Your help is needed to save 3 acres in the famed West Woods at the Antietam Battlefield, the site of the costliest day in American history. With your support, we can preserve these crucial acres and prevent any future potential development at this major battlefield. Join us to protect this sacred hallowed ground for future generations!
Saving these 3 acres at Antietam amounts to a total transaction value of $310,000. Because this land is situated inside the official boundary of the battlefield, it is not eligible for any of the traditional matching-grant sources we would normally use. Thankfully, a few major donors have generously stepped forward cover half the cost! If you can help us raise the last $155,000, a $2-to-$1 match of your donation dollar, we can preserve this land forever. However, we need to move quickly. We have to close on the property no later than September 30 of this year, leaving us in urgent need of your support.
Join Chief Historian Garry Adelman for a virtual tour of the land we hope to preserve forever
The Battle of Antietam (Sharpsburg), fought nearly 158 years ago on September 17, 1862, is still the bloodiest day in American history. Far more Americans perished on that day than during the attack on Pearl Harbor, D-Day, or September 11.
Some of the heaviest fighting in the entire Civil War took place on the land we are trying to save. It is the point at which numerous Confederate brigades launched their advances into the West Woods and toward the Dunker Church.
Historian Robert K. Krick wrote that “In the West Woods [Union Generals] Sedgwick and Sumner stumbled into the most abject disaster suffered by any large unit of either side during the battle.”
The maelstrom of battle raged, brave men fell and overwhelmed men – hit simultaneously from front and flank – ran for their lives.
Sergeant William Andrews of the 1st Georgia later recalled that portion of the field:
“You could hear laughing, cursing, yelling and the groans of the wounded and dying, while the awful roar of musketry was appalling. Where the line stood, the ground was covered in blue, and I believe I could have walked on them without putting my feet on the ground.”
Historian Bruce Catton later described this part of the Antietam Battlefield:
“In a square of ground measuring very little more than one thousand yards on a side – cornfield, barnyard, orchard, East and West Woods, and the fields by the turnpike – nearly twelve thousand men were lying on the ground dead or wounded.”
One glance at the maps shows you how essential this tract is, and why it is imperative that we save it, not only to honor the courage, valor, and gallantry of American soldiers, but to protect this critical day in American history.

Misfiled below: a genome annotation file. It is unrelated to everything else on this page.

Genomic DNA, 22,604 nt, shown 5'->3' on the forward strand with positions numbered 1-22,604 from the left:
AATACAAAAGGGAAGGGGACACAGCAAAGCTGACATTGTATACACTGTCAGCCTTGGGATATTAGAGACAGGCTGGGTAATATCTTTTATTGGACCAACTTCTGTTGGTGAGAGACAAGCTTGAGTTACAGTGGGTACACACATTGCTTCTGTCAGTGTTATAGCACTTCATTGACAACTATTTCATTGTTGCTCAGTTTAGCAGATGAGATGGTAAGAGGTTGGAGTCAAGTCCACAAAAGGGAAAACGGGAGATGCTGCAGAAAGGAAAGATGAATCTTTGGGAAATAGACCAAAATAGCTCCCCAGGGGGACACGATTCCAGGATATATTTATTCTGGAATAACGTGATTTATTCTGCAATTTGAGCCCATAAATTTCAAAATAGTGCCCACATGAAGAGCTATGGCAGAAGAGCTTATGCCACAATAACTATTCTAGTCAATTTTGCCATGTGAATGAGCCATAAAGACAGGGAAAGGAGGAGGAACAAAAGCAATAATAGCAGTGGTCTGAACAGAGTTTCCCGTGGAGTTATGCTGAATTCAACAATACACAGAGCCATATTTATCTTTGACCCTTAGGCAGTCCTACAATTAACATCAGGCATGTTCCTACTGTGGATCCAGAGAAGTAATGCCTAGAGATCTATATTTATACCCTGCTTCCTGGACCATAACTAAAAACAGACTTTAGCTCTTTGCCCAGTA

The Battle of Antietam not only altered the course of the War, it turned the tide of the story of our nation. It marked the end of George McClellan’s Civil War career, while at the same time ending the South’s hope for foreign political recognition.
It gave Abraham Lincoln the victory he needed to issue the Preliminary Emancipation Proclamation. Antietam can be called – without exaggeration – one of the most important, significant, and pivotal battles in the history of the world.
And today, you and I have it within our reach to save one of the most important, significant, and pivotal unprotected tracts of land here.
To thank you for your generous gift to our preservation and education mission today, it would be my honor to send you a recently re-discovered piece of American history. For your gift of $62 (in honor of this 1862 battle) or more, I will send you a specially commissioned reproduction of the Samuel G. Elliott burial map for the Antietam Battlefield that was recently discovered by Timothy Smith and Andrew Dalton of the Adams County (PA) Historical Society.
This map, which was housed in the collection of the New York Public Library, documents the burials of 5,844 soldiers – 2,634 Union and 3,210 Confederate. It also depicts the burials of some 269 horses and the position of 152 cannons. The West Woods, viewable on the map, is surrounded by the graves of the brave men who fought there.
Please consider making your most generous gift now to help raise the $155,000 we need to save these central acres at Antietam.
Given the urgency of a September 30 closing date and the importance of this hallowed ground, I pray that you will make every possible effort to stand with me today.
Jim Lighthizer, American Battlefield Trust President